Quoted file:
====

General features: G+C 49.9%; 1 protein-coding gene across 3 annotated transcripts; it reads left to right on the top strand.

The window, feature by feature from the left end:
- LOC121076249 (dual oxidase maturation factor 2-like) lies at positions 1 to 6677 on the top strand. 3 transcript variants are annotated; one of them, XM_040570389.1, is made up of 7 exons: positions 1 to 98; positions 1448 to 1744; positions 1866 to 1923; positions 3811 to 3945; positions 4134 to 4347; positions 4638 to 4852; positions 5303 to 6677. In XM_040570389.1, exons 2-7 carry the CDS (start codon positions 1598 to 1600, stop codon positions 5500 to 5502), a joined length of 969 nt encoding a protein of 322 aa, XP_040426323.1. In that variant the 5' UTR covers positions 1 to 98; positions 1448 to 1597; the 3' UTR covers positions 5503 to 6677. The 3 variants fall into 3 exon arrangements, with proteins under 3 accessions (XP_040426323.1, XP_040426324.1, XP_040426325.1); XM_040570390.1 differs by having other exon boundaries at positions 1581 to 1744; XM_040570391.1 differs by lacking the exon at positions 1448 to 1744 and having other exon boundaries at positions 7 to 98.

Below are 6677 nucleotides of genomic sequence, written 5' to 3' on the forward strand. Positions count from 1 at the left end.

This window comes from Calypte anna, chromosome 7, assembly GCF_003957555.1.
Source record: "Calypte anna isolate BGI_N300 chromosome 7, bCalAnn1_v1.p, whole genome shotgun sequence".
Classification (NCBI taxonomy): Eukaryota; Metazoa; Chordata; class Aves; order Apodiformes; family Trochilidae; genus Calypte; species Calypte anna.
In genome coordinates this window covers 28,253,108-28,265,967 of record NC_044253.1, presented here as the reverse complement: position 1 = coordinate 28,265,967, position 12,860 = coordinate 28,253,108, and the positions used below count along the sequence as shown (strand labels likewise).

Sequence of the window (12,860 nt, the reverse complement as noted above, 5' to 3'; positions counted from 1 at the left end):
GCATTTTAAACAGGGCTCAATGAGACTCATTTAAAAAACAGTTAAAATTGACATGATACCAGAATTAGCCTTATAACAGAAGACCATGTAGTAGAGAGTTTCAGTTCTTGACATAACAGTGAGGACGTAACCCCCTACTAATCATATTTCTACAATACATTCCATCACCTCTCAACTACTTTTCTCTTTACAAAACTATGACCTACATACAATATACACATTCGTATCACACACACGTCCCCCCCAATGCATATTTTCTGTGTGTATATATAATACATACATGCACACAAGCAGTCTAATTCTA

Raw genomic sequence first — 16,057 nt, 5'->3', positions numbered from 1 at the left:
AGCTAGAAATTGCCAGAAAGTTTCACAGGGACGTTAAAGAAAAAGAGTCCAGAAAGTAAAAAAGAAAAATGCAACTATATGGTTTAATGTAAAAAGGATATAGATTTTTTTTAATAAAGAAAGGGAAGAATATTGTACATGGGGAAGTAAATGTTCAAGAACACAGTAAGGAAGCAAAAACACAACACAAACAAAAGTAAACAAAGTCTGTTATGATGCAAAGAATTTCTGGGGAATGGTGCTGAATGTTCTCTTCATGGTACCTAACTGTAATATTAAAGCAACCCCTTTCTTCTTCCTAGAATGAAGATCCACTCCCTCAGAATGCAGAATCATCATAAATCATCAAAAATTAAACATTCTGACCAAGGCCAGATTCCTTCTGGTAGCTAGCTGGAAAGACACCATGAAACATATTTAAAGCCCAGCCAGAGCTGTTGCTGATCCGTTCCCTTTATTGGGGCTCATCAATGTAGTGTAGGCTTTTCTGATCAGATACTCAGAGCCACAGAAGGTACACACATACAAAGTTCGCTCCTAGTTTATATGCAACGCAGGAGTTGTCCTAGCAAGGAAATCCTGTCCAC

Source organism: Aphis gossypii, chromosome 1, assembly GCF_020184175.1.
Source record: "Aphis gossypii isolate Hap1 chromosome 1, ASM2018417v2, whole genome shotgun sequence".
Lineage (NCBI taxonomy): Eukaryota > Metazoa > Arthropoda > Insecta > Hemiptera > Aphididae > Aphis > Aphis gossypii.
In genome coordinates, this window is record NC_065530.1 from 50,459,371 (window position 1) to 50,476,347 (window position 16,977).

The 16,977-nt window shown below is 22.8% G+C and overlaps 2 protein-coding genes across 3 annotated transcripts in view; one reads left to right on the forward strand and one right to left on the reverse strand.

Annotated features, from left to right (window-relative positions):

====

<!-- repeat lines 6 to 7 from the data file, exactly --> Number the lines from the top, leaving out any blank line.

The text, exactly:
Source record: "Calypte anna isolate BGI_N300 chromosome 7, bCalAnn1_v1.p, whole genome shotgun sequence".
Classification (NCBI taxonomy): Eukaryota; Metazoa; Chordata; class Aves; order Apodiformes; family Trochilidae; genus Calypte; species Calypte anna.